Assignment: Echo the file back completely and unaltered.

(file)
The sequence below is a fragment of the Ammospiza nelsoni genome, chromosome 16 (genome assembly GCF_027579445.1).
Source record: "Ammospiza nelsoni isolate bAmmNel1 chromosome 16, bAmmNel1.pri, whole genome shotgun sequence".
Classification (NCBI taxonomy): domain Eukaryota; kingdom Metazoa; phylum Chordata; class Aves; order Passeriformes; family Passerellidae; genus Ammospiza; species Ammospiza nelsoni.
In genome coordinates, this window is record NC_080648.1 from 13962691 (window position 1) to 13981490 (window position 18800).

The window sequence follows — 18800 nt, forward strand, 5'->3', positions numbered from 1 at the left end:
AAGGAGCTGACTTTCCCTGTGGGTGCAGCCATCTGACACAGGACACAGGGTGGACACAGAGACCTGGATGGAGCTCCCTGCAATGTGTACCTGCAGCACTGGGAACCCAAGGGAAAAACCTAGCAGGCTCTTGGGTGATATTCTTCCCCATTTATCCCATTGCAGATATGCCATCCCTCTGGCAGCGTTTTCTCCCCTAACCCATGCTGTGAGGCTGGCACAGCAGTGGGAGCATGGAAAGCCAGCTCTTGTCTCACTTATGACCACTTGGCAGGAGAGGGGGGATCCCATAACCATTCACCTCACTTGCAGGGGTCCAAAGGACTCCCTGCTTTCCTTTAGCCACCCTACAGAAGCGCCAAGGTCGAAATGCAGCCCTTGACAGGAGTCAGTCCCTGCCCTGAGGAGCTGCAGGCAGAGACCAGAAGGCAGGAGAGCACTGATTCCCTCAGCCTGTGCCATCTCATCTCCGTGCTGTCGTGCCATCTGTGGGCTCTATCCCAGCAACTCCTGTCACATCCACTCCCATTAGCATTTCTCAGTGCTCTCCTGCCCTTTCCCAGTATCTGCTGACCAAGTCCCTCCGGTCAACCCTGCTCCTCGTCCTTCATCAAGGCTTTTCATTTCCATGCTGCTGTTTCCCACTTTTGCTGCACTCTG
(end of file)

The sequence below is a fragment of the Ammospiza nelsoni genome, chromosome 16 (genome assembly GCF_027579445.1).
Source record: "Ammospiza nelsoni isolate bAmmNel1 chromosome 16, bAmmNel1.pri, whole genome shotgun sequence".
Classification (NCBI taxonomy): domain Eukaryota; kingdom Metazoa; phylum Chordata; class Aves; order Passeriformes; family Passerellidae; genus Ammospiza; species Ammospiza nelsoni.
In genome coordinates, this window is record NC_080648.1 from 13962691 (window position 1) to 13981490 (window position 18800).

The window sequence follows — 18800 nt, forward strand, 5'->3', positions numbered from 1 at the left end:
AAGGAGCTGACTTTCCCTGTGGGTGCAGCCATCTGACACAGGACACAGGGTGGACACAGAGACCTGGATGGAGCTCCCTGCAATGTGTACCTGCAGCACTGGGAACCCAAGGGAAAAACCTAGCAGGCTCTTGGGTGATATTCTTCCCCATTTATCCCATTGCAGATATGCCATCCCTCTGGCAGCGTTTTCTCCCCTAACCCATGCTGTGAGGCTGGCACAGCAGTGGGAGCATGGAAAGCCAGCTCTTGTCTCACTTATGACCACTTGGCAGGAGAGGGGGGATCCCATAACCATTCACCTCACTTGCAGGGGTCCAAAGGACTCCCTGCTTTCCTTTAGCCACCCTACAGAAGCGCCAAGGTCGAAATGCAGCCCTTGACAGGAGTCAGTCCCTGCCCTGAGGAGCTGCAGGCAGAGACCAGAAGGCAGGAGAGCACTGATTCCCTCAGCCTGTGCCATCTCATCTCCGTGCTGTCGTGCCATCTGTGGGCTCTATCCCAGCAACTCCTGTCACATCCACTCCCATTAGCATTTCTCAGTGCTCTCCTGCCCTTTCCCAGTATCTGCTGACCAAGTCCCTCCGGTCAACCCTGCTCCTCGTCCTTCATCAAGGCTTTTCATTTCCATGCTGCTGTTTCCCACTTTTGCTGCACTCTG